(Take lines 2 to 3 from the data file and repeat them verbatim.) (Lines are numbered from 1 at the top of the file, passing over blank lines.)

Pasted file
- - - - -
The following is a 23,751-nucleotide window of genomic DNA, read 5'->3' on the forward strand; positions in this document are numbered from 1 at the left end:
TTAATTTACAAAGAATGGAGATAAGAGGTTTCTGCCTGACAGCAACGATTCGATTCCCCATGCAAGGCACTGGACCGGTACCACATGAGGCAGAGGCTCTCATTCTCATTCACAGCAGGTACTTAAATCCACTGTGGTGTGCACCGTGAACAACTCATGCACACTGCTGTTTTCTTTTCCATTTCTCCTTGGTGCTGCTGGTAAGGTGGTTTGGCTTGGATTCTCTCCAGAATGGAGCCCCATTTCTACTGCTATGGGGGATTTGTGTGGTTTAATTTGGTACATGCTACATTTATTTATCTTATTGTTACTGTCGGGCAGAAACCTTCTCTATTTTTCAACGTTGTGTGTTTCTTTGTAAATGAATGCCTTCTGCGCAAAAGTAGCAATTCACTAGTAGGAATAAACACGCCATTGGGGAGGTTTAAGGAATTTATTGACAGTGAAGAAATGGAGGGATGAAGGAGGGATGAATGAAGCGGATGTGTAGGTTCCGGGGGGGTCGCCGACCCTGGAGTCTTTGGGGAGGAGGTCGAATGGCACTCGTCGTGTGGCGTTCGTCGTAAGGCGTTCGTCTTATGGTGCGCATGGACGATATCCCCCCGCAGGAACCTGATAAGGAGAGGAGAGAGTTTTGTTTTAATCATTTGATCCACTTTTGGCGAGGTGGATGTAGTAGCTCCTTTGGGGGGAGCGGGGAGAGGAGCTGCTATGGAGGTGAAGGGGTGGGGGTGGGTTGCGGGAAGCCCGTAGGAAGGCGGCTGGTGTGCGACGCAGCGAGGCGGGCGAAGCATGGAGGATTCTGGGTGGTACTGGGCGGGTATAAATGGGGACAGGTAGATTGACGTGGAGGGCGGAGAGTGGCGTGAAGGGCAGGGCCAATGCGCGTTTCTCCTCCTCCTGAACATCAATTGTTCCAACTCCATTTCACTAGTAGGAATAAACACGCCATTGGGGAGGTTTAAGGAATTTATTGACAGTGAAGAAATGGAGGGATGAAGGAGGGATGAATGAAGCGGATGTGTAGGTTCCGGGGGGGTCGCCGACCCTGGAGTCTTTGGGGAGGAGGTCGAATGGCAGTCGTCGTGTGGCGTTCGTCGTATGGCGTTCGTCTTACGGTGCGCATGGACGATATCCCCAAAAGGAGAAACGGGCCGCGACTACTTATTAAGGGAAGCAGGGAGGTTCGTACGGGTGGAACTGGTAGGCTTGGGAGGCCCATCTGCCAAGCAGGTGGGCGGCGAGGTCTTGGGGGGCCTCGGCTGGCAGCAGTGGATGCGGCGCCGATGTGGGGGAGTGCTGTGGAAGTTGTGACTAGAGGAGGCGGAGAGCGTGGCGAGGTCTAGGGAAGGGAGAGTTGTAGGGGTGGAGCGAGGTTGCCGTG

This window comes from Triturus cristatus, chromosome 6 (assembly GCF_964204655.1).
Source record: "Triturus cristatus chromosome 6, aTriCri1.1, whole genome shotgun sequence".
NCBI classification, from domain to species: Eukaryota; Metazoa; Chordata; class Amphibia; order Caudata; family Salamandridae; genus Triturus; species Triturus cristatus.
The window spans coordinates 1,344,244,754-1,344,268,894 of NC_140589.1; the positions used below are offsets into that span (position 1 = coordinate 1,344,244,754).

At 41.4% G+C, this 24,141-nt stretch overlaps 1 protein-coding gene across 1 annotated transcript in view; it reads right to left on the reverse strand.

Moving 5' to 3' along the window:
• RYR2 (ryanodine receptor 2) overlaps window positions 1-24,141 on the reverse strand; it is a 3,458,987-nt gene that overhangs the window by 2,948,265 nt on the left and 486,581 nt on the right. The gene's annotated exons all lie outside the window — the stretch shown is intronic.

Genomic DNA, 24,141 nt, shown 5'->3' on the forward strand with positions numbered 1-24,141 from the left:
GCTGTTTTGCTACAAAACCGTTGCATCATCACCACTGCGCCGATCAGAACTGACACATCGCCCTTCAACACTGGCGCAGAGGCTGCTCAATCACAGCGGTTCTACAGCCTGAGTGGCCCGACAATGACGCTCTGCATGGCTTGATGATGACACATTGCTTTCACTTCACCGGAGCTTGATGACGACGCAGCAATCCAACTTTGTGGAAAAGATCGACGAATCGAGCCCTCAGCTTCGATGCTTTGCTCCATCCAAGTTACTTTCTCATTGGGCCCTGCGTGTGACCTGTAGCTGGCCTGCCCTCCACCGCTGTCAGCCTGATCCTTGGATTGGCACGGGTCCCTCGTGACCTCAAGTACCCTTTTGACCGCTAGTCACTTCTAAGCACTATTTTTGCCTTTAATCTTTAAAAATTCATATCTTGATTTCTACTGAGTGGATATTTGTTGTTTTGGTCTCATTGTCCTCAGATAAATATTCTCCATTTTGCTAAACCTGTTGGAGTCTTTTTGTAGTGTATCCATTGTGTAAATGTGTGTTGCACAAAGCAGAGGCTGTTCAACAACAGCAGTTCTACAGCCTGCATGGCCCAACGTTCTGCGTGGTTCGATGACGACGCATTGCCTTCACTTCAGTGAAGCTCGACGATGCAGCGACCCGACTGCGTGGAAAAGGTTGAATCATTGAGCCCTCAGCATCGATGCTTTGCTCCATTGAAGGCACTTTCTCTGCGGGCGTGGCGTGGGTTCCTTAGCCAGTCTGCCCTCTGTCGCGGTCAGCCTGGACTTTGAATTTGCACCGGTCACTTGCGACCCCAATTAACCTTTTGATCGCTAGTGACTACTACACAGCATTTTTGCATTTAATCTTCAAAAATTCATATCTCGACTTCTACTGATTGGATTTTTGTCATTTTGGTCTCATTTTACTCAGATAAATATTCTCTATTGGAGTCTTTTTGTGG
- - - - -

TTAATTTACAAAGAATGGAGATAAGAGGTTTCTGCCTGACAGCAACGATTCGATTCCCCATGCAAGGCACTGGACCGGTACCACATGAGGCAGAGGCTCTCATTCTCATTCACAGCAGGTACTTAAATCCACTGTGGTGTGCACCGTGAACAACTCATGCACACTGCTGTTTTCTTTTCCATTTCTCCTTGGTGCTGCTGGTAAGGTGGTTTGGCTTGGATTCTCTCCAGAATGGAGCCCCATTTCTACTGCTATGGGGGATTTGTGTGGTTTAATTTGGTACATGCTACATTTATTTATCTTATTGTTACTGTCGGGCAGAAACCTTCTCTATTTTTCAACGTTGTGTGTTTCTTTGTAAATGAATGCCTTCTGCGCAAAAGTAGCAATTCACTAGTAGGAATAAACACGCCATTGGGGAGGTTTAAGGAATTTATTGACAGTGAAGAAATGGAGGGATGAAGGAGGGATGAATGAAGCGGATGTGTAGGTTCCGGGGGGGTCGCCGACCCTGGAGTCTTTGGGGAGGAGGTCGAATGGCACTCGTCGTGTGGCGTTCGTCGTAAGGCGTTCGTCTTATGGTGCGCATGGACGATATCCCCCCGCAGGAACCTGATAAGGAGAGGAGAGAGTTTTGTTTTAATCATTTGATCCACTTTTGGCGAGGTGGATGTAGTAGCTCCTTTGGGGGGAGCGGGGAGAGGAGCTGCTATGGAGGTGAAGGGGTGGGGGTGGGTTGCGGGAAGCCCGTAGGAAGGCGGCTGGTGTGCGACGCAGCGAGGCGGGCGAAGCATGGAGGATTCTGGGTGGTACTGGGCGGGTATAAATGGGGACAGGTAGATTGACGTGGAGGGCGGAGAGTGGCGTGAAGGGCAGGGCCAATGCGCGTTTCTCCTCCTCCTGAACATCAATTGTTCCAACTCCATTTCACTAGTAGGAATAAACACGCCATTGGGGAGGTTTAAGGAATTTATTGACAGTGAAGAAATGGAGGGATGAAGGAGGGATGAATGAAGCGGATGTGTAGGTTCCGGGGGGGTCGCCGACCCTGGAGTCTTTGGGGAGGAGGTCGAATGGCAGTCGTCGTGTGGCGTTCGTCGTATGGCGTTCGTCTTACGGTGCGCATGGACGATATCCCCAAAAGGAGAAACGGGCCGCGACTACTTATTAAGGGAAGCAGGGAGGTTCGTACGGGTGGAACTGGTAGGCTTGGGAGGCCCATCTGCCAAGCAGGTGGGCGGCGAGGTCTTGGGGGGCCTCGGCTGGCAGCAGTGGATGCGGCGCCGATGTGGGGGAGTGCTGTGGAAGTTGTGACTAGAGGAGGCGGAGAGCGTGGCGAGGTCTAGGGAAGGGAGAGTTGTAGGGGTGGAGCGAGGTTGCCGTG

This window comes from Triturus cristatus, chromosome 6 (assembly GCF_964204655.1).